It broke the dog’s leg
when you were reversing for me on the slope at home.
it sits for scrap now
on the tow truck.
Majestic as a king
on his lectica
the ratchets click
the blue straps tighten
before the final journey
out the gates
through which it once
purchased from our savings
when we were told
we were having twins.
Ground-in chocolate, mud, crumbs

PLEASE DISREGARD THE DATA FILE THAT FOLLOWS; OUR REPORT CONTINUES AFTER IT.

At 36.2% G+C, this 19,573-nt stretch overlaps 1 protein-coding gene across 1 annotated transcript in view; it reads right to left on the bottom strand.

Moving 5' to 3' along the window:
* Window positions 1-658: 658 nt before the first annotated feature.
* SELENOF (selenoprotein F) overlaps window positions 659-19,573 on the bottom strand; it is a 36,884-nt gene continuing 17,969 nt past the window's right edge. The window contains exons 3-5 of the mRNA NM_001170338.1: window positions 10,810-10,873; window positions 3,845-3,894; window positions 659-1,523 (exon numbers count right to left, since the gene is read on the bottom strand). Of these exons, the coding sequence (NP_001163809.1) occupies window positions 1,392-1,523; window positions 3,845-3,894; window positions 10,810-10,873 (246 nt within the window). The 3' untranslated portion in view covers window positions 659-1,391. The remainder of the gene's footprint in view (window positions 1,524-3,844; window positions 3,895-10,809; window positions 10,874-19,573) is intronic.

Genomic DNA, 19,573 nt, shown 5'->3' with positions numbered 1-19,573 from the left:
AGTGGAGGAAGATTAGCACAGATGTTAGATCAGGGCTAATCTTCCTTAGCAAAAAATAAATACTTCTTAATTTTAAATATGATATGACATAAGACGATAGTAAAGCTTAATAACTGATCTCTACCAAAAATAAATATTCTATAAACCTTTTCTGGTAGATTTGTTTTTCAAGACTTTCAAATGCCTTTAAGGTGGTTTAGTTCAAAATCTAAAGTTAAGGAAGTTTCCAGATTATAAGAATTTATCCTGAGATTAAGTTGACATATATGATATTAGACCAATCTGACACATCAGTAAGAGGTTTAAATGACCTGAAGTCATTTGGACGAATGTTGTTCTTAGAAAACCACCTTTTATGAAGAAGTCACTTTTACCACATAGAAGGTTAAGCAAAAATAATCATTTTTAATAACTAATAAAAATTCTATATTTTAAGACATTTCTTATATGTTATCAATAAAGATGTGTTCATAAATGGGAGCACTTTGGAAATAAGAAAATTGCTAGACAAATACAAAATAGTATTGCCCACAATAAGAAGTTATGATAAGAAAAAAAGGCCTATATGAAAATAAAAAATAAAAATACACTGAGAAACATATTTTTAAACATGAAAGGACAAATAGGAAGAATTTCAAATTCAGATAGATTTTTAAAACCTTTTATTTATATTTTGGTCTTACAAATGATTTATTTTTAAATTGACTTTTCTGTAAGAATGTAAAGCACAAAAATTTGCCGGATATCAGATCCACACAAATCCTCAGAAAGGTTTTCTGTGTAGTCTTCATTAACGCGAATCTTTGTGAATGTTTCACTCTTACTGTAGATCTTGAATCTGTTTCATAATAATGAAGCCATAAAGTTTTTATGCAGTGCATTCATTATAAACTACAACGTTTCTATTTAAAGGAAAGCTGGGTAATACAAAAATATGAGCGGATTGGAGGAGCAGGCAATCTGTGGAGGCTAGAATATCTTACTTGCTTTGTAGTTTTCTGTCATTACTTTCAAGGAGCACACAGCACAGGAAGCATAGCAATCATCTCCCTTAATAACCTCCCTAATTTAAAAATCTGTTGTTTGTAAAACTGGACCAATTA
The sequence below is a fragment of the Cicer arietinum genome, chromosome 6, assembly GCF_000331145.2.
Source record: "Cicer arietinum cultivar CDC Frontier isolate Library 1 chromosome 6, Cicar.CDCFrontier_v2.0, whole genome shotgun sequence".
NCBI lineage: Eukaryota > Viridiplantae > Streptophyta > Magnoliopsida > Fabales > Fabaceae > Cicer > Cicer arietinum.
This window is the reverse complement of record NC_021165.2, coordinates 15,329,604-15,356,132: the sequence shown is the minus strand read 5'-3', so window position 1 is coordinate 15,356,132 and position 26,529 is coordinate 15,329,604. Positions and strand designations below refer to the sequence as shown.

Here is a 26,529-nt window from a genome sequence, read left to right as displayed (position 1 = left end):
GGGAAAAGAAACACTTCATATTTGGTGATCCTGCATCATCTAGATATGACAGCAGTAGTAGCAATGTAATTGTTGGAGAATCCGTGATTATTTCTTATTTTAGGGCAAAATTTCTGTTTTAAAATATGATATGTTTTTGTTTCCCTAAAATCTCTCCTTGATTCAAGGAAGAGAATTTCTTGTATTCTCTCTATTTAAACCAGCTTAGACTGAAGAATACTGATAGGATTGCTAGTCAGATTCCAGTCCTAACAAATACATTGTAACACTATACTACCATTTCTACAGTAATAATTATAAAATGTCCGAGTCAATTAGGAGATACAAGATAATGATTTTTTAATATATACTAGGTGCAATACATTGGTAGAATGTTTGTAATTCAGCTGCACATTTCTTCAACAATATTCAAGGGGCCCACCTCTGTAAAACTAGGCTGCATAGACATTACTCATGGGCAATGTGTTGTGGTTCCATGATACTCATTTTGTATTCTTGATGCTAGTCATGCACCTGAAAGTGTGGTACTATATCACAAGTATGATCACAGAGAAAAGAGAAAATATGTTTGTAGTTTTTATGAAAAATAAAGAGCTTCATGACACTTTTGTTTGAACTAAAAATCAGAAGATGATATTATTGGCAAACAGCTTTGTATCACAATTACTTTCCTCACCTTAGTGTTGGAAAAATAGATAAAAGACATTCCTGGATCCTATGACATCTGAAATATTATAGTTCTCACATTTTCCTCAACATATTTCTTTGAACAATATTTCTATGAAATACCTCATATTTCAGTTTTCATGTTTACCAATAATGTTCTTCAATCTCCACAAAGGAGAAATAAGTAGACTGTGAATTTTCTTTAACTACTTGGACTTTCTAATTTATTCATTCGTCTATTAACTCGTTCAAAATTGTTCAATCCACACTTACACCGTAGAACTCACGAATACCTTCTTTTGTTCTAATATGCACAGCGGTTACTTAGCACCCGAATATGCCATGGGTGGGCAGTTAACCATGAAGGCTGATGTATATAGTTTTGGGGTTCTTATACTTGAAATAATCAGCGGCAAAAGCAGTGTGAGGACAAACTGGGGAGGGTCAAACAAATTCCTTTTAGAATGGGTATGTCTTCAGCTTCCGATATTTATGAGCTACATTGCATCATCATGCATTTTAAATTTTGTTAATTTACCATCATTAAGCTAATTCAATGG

infant seats all straps and buckles
the roof rack bars were your horizontal
handles when you’d stand
and, like the Hulk, begin to shake
us when you’d come to say goodbye.
And the strapped-in children would
shout as if they were about to be tipped
out, and when you stopped, their laughter
turned to Do it again! Go on, do it again!
I once knew a woman who drove a convertible:
metallic navy, white leather interior, gloss veneer
fabric, reclining roof.
A thing of vehicular beauty.
When she sold it she never wrote a poem.